Hector & Persephone never expected to find true love in the catnip patch.
I love painting on the backs of old postcards. It’s fun working in a cozy 4×6-inch window, with old stamps and handwritten messages peeking through the color.
This week, I’ll be working on art for my Holiday Open Studio.
Just in time for Thanksgiving, the first of the fall garden broccoli matured. Nothing tastes better than tender, steamed broccoli carried straight from the garden to the stove. The Perfect Man drizzled a bit of lemon butter over the top — ahhhh. Heaven! Next week, the first round of cabbage will be ready. And the kale, sweetened by last week’s freeze, is growing faster than ever. Alas, a couple of 80-degree days last week caused the lettuces to bolt. (If at first you don’t succeed… plant, plant again.) And our cauliflower seems to be sulking, all leaves and no tasty center, while its neighboring veggies are happily producing abundant winter fare. Every gardening season has its little mysteries.
Murdock in the Catnip – artwork (c)2008 Val Webb
You don’t have to be a cat owner to justify growing catnip in your garden. It’s a beautiful herb with downy, heart-shaped leaves and the square stem that signifies mint … and it’s very useful stuff. Years ago, when I lived in the mountains, I met older folks who insisted that planting catnip close to their cabins would repel termites — a bit of folk wisdom that would eventually be rediscovered by research scientists. After my youngest daughter was born, the midwife told me that warm catnip tea would relieve a colicky baby. An herbalist friend in Florida recommends catnip for menstrual cramps. Maud Grieve, author of A Modern Herbal, reports that the herb is helpful for headache and nervousness. The list goes on and on.
My catnip, like its tenacious mint cousins, seems determined to crowd its neighbors right out of the planting bed. What began nine months ago as a modest little sprout has rapidly grown to a large, sprawling bush with aspirations both tall and wide.
Catnip is easy to grow from seed, from dividing a larger plant at its base, or even from cuttings rooted in water. It has been my experience that big, robust catnip plants grow where there’s plenty of sunlight and not too much moisture. They like less water than the rest of the thirsty mint clan. My bed is on the sandy side, but is enriched with good compost — and these conditions result in a high concentration of volatile oils (capable of sending approximately 75% of the cat population into spasms of ecstasy with a single sniff). I’m starting seeds now for the young plants that will go off to our downtown growers’ market in late summer.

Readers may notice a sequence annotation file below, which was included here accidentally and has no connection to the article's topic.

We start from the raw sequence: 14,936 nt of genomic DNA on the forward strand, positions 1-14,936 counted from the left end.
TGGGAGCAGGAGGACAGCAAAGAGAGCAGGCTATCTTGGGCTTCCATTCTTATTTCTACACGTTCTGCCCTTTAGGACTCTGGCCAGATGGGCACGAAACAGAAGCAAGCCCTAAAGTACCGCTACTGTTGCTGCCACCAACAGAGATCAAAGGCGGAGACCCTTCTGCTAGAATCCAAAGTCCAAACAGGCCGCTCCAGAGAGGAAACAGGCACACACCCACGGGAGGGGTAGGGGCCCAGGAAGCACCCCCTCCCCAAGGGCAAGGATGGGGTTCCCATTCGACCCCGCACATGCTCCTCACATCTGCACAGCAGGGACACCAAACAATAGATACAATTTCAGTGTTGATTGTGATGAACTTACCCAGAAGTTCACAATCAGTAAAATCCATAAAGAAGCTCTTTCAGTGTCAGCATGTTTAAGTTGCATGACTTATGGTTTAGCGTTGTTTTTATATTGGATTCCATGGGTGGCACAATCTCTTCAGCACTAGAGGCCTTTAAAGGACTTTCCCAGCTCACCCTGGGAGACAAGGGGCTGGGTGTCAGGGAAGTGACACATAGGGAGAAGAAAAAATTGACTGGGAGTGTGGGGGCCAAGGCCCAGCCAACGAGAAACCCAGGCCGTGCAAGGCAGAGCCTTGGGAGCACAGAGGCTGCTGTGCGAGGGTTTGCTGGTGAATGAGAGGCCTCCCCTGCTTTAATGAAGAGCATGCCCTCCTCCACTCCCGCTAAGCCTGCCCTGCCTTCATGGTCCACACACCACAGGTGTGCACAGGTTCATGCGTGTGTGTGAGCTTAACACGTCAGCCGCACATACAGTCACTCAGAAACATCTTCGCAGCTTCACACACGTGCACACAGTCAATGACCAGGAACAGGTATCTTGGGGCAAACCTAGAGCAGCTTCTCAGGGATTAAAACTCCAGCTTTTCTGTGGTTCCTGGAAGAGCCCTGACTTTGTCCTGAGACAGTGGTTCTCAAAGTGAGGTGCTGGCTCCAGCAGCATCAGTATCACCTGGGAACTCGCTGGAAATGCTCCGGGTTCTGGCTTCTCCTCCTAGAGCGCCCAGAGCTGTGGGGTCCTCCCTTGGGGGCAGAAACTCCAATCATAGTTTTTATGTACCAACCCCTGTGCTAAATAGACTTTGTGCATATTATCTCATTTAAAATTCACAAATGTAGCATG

The leaves and stems, either fresh or dried, have a powerful effect on most kitties. If there are any four-legged catnip junkies in your household, you may want to protect your young plants with rabbit wire to prevent tender leaves from being rolled upon, or plant your catnip off by itself. I once had a cat who would use his paws to uproot entire catnip plants and devour roots, stems and all. His fondness for recreational catnip usage resulted in a lot of damage to neighboring herb plants.
The plant is at the height of its medicinal powers when the white-and-purple tops are in full flower, and herbalists recommend harvesting catnip by cutting the entire plant back to about six inches in height. Do your cutting at mid-morning, and then remove any dead or discolored leaves. Here in the land of 100% humidity, we dry herbs in a dehydrator or inside a closed-up vehicle on a hot day. When I lived in a slightly drier climate, I tied catnip in loose bundles and dried them inside brown paper bags. Either way, your catnip will retain more potency if the leaves are dried whole.